Photographer: David Ryder/Bloomberg

U.S. Delays Ruling on Canada Lumber Duties as Dispute Simmers

Updated on
  • Move will give U.S. ‘sufficient time” to review information
  • Countervailing duty still expected end of April: ERA

The U.S. has delayed part of its decision in a long simmering spat over softwood lumber with Canada.

The U.S. Department of Commerce will postpone its deadline for preliminary anti-dumping duties on Canadian softwood lumber to June 23, according to a statement published in the Federal Register. The decision was initially expected by May 4.

The petitioner asked for the deadline to be extended so the agency has “sufficient time to gather and review all the relevant information,” U.S. Department of Commerce spokesman Will Reinert said in an email. The delay sent shares of Seattle-based Weyerhaeuser Co. tumbling as much as 1.8 percent in New York, the biggest intraday drop since March 6.

The softwood lumber dispute was revived in November when U.S. producers filed a petition asking for duties to be imposed on Canadian lumber. The U.S. Lumber Coalition alleges Canadian timber is heavily subsidized and imports are harming mills and workers.

The department’s decision on countervailing duties is still expected to be released next week and the two duties combined -- countervailing and antidumping -- will probably be big enough to hurt Canadian producers, said Kevin Mason, managing director of ERA Forest Products Research.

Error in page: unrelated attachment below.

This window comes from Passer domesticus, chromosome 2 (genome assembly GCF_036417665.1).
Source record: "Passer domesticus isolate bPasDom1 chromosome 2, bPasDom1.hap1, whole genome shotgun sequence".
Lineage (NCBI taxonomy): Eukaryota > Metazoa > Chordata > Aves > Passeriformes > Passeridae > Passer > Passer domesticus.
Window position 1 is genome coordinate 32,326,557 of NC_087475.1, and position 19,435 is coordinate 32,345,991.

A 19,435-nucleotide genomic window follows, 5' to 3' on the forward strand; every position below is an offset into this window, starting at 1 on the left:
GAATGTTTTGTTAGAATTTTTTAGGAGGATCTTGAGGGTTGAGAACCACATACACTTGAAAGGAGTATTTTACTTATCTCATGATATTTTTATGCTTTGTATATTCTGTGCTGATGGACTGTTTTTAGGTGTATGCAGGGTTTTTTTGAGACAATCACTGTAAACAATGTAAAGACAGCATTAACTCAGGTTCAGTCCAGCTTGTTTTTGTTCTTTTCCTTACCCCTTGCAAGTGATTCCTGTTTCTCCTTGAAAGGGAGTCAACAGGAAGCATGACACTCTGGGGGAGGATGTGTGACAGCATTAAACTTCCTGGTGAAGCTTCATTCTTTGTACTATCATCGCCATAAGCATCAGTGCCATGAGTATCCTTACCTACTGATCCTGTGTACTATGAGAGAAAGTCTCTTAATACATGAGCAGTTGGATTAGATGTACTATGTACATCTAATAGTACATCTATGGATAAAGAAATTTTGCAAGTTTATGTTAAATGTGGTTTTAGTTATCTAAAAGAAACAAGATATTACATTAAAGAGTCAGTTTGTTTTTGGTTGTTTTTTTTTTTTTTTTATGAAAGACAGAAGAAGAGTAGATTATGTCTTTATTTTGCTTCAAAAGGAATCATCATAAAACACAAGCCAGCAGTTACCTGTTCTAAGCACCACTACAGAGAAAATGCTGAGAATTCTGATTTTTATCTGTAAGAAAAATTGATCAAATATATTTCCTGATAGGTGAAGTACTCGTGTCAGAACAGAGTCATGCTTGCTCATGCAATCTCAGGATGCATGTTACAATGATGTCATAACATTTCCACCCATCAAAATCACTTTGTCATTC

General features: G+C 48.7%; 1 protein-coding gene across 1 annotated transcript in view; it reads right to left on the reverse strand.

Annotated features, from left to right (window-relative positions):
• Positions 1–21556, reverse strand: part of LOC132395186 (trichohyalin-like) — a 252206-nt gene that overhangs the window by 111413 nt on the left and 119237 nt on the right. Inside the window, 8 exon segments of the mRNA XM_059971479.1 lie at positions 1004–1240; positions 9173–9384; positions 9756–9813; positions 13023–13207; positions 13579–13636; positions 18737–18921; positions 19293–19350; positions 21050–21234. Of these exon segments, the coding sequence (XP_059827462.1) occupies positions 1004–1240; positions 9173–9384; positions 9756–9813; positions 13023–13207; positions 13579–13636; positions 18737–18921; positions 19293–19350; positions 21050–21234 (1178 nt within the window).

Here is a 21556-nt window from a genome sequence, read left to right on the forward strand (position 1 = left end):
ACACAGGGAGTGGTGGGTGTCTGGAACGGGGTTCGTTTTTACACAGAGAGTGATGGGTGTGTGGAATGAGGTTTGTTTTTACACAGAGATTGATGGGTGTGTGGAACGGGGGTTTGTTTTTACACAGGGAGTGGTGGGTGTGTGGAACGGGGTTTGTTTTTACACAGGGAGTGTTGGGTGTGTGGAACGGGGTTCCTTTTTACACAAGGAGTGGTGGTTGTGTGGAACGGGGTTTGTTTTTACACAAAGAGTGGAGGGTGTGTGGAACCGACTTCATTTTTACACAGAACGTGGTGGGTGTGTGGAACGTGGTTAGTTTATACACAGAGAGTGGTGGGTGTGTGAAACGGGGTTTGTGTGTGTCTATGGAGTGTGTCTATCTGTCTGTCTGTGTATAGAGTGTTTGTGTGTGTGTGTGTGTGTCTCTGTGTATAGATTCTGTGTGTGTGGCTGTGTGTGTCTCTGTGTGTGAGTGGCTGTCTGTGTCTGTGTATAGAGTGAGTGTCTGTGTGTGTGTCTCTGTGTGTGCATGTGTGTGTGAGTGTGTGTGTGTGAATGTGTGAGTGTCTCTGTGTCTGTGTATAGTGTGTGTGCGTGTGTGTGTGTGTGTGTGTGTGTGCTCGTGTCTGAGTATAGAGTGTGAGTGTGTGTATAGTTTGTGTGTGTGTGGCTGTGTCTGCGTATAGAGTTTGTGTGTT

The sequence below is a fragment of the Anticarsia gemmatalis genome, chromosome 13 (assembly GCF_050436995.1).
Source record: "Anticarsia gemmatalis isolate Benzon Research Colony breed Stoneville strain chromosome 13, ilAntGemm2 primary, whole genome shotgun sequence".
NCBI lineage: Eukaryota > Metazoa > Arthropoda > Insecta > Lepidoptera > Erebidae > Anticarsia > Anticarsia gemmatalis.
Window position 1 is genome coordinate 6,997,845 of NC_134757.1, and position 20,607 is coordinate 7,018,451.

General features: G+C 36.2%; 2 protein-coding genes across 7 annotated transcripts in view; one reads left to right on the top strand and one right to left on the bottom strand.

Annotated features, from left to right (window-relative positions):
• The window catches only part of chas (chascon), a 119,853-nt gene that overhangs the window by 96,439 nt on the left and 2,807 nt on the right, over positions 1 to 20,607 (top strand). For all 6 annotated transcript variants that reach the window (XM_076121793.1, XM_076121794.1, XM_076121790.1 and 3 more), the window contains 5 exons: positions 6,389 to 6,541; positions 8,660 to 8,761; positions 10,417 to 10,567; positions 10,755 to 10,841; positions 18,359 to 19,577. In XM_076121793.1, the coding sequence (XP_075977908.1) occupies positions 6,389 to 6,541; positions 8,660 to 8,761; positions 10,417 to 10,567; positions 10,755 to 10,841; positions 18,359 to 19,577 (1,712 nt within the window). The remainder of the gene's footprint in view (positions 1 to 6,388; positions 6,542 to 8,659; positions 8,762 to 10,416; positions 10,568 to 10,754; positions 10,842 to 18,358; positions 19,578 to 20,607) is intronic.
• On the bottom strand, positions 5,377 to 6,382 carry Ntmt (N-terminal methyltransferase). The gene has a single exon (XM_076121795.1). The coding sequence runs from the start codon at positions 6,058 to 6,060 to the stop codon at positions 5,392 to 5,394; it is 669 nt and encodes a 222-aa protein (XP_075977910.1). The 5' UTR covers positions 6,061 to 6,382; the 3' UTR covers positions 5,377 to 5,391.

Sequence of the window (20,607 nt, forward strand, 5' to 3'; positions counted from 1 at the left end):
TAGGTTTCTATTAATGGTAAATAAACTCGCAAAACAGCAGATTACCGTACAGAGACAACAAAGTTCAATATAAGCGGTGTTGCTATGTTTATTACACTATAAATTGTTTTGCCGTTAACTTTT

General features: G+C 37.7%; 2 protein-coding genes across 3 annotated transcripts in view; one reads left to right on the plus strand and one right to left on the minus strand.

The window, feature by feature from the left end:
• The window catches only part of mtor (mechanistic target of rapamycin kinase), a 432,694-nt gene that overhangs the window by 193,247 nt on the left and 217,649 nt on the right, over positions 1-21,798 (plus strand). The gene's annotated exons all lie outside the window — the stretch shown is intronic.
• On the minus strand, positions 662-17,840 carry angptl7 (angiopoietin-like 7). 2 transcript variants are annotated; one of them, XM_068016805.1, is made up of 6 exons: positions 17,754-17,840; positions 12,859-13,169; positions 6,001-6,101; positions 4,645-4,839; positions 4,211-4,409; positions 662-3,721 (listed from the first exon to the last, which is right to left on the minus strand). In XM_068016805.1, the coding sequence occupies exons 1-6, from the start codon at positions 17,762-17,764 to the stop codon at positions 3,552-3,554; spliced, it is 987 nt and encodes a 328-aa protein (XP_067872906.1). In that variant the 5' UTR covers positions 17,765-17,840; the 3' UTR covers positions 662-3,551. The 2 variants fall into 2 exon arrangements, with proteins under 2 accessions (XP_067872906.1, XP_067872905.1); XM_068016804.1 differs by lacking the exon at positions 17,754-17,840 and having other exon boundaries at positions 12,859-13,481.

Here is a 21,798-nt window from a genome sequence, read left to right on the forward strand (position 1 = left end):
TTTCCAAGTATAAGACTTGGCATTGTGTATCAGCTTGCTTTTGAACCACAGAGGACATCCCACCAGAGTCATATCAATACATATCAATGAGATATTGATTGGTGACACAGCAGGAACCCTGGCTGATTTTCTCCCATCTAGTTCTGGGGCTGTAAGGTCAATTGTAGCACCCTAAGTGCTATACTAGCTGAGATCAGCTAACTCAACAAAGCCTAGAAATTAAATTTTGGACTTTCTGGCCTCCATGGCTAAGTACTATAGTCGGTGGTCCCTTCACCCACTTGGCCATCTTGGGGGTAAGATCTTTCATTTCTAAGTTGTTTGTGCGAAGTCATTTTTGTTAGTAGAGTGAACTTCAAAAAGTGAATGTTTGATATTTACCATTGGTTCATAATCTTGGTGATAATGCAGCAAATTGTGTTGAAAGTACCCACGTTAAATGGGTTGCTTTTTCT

‘Negotiating Table’

“The number’s going to be high enough to hurt and really drive the Canadians to the negotiating table,” Mason said in a telephone interview from New York. “If the duties are higher than expected, that’s going to push lumber prices higher than expected.”

Weyerhaeuser ended Wednesday’s trading down 0.8 percent to $34.49. Lumber futures in Chicago climbed as much as 1.8 percent.

Antidumping duties will probably be from 10 percent to 15 percent, while countervailing duties will be 20 percent to 30 percent, RBC Capital Markets analyst Paul Quinn said in an April 17 note.

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The U.S. doesn’t have enough domestic softwood lumber to meet its own housing demand, and higher prices stemming from duties will be passed on to consumers, ERA’s Mason said.

The trade spat has contributed to a more than 20 percent surge in wood prices since the U.S. election and penalties could increase the cost even more. Lumber futures have jumped about 18 percent this year, the most among 34 commodities tracked by Bloomberg.

“It’s the U.S. consumers that really take it on the chin here,” Mason said. “Consumers have no voice.”